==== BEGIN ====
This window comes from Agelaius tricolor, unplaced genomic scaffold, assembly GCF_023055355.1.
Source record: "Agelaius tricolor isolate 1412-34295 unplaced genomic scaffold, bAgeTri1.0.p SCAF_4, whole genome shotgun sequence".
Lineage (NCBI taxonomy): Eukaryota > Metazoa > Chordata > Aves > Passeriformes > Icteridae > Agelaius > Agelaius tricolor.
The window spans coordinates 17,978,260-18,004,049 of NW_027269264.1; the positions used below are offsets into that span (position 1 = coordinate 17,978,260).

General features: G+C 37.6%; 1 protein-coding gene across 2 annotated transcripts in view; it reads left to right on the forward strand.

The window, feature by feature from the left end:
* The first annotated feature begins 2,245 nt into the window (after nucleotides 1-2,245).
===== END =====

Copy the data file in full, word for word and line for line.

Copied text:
This window comes from Agelaius tricolor, unplaced genomic scaffold, assembly GCF_023055355.1.
Source record: "Agelaius tricolor isolate 1412-34295 unplaced genomic scaffold, bAgeTri1.0.p SCAF_4, whole genome shotgun sequence".
Lineage (NCBI taxonomy): Eukaryota > Metazoa > Chordata > Aves > Passeriformes > Icteridae > Agelaius > Agelaius tricolor.
The window spans coordinates 17,978,260-18,004,049 of NW_027269264.1; the positions used below are offsets into that span (position 1 = coordinate 17,978,260).

General features: G+C 37.6%; 1 protein-coding gene across 2 annotated transcripts in view; it reads left to right on the forward strand.

The window, feature by feature from the left end:
* The first annotated feature begins 2,245 nt into the window (after nucleotides 1-2,245).